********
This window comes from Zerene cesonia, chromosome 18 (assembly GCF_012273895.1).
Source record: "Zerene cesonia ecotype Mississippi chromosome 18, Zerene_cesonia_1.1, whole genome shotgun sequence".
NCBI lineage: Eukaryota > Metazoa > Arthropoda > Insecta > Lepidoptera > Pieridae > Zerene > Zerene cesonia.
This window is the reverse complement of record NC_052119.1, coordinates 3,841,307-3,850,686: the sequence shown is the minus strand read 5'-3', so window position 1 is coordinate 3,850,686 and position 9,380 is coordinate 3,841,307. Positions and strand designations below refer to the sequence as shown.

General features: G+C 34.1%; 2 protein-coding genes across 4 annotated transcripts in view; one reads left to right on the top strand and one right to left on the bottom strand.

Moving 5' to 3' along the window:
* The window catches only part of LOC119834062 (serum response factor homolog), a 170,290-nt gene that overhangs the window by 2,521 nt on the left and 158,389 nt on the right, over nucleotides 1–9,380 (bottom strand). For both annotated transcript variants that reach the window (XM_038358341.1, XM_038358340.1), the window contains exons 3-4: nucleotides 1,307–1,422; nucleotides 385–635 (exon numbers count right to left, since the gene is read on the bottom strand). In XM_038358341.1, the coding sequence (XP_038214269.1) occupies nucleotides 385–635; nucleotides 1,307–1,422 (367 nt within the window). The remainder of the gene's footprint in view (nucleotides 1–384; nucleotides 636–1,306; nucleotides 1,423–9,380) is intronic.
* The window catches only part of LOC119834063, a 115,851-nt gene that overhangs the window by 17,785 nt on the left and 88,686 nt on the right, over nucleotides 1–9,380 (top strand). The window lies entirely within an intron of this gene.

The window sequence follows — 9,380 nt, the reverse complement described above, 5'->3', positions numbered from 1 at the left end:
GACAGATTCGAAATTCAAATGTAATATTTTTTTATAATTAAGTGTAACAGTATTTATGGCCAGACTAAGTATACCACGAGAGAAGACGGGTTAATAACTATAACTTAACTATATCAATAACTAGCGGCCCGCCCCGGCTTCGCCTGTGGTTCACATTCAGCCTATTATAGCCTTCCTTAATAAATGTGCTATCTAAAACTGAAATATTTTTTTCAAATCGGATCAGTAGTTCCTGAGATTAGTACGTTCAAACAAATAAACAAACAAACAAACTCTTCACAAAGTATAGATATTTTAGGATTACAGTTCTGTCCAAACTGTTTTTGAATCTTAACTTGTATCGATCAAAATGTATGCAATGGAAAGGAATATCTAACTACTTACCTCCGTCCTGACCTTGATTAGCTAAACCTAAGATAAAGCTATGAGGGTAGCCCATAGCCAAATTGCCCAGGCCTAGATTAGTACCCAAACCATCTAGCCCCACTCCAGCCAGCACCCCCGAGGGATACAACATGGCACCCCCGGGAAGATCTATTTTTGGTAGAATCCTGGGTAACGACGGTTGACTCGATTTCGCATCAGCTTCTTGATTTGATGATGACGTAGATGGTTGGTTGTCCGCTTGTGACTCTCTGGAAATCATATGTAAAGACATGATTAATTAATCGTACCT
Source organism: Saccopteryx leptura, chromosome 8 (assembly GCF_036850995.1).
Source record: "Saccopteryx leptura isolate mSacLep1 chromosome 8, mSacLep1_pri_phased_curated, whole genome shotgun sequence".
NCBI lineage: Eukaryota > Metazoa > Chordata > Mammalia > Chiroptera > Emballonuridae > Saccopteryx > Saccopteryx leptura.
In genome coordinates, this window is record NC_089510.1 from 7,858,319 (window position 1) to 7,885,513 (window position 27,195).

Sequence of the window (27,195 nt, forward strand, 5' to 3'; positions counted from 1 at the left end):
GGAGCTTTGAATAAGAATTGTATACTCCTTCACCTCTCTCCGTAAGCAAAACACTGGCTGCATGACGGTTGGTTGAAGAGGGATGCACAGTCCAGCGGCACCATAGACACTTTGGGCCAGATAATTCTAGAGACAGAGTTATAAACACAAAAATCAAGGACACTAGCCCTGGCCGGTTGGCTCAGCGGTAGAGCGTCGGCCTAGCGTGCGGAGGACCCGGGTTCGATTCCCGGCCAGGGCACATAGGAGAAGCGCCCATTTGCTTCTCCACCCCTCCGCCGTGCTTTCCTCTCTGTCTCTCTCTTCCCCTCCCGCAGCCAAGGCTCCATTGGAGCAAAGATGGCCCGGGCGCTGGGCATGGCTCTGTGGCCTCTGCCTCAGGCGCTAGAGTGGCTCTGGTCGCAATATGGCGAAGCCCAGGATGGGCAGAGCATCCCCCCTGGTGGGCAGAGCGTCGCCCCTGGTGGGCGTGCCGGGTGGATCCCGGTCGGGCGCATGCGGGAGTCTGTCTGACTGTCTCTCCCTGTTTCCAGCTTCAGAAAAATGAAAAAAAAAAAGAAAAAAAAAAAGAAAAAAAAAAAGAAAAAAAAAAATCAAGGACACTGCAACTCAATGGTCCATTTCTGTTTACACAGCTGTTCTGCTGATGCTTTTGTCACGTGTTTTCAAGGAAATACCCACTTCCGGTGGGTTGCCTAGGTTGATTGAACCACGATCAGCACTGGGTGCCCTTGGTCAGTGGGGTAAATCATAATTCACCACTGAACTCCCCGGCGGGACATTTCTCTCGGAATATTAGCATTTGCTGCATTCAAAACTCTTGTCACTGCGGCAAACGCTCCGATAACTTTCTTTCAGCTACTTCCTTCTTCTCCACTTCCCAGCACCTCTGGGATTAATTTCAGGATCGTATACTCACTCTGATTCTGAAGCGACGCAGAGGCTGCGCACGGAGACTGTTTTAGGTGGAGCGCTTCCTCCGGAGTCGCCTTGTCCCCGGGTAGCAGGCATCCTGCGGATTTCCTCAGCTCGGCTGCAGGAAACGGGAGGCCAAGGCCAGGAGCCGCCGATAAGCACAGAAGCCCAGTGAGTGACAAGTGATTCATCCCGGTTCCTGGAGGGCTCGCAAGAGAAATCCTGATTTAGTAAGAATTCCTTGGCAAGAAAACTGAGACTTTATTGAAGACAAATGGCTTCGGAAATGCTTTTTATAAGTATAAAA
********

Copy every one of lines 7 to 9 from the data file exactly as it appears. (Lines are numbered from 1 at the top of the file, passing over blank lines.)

* The window catches only part of LOC119834062 (serum response factor homolog), a 170,290-nt gene that overhangs the window by 2,521 nt on the left and 158,389 nt on the right, over nucleotides 1–9,380 (bottom strand). For both annotated transcript variants that reach the window (XM_038358341.1, XM_038358340.1), the window contains exons 3-4: nucleotides 1,307–1,422; nucleotides 385–635 (exon numbers count right to left, since the gene is read on the bottom strand). In XM_038358341.1, the coding sequence (XP_038214269.1) occupies nucleotides 385–635; nucleotides 1,307–1,422 (367 nt within the window). The remainder of the gene's footprint in view (nucleotides 1–384; nucleotides 636–1,306; nucleotides 1,423–9,380) is intronic.
* The window catches only part of LOC119834063, a 115,851-nt gene that overhangs the window by 17,785 nt on the left and 88,686 nt on the right, over nucleotides 1–9,380 (top strand). The window lies entirely within an intron of this gene.

The window sequence follows — 9,380 nt, the reverse complement described above, 5'->3', positions numbered from 1 at the left end: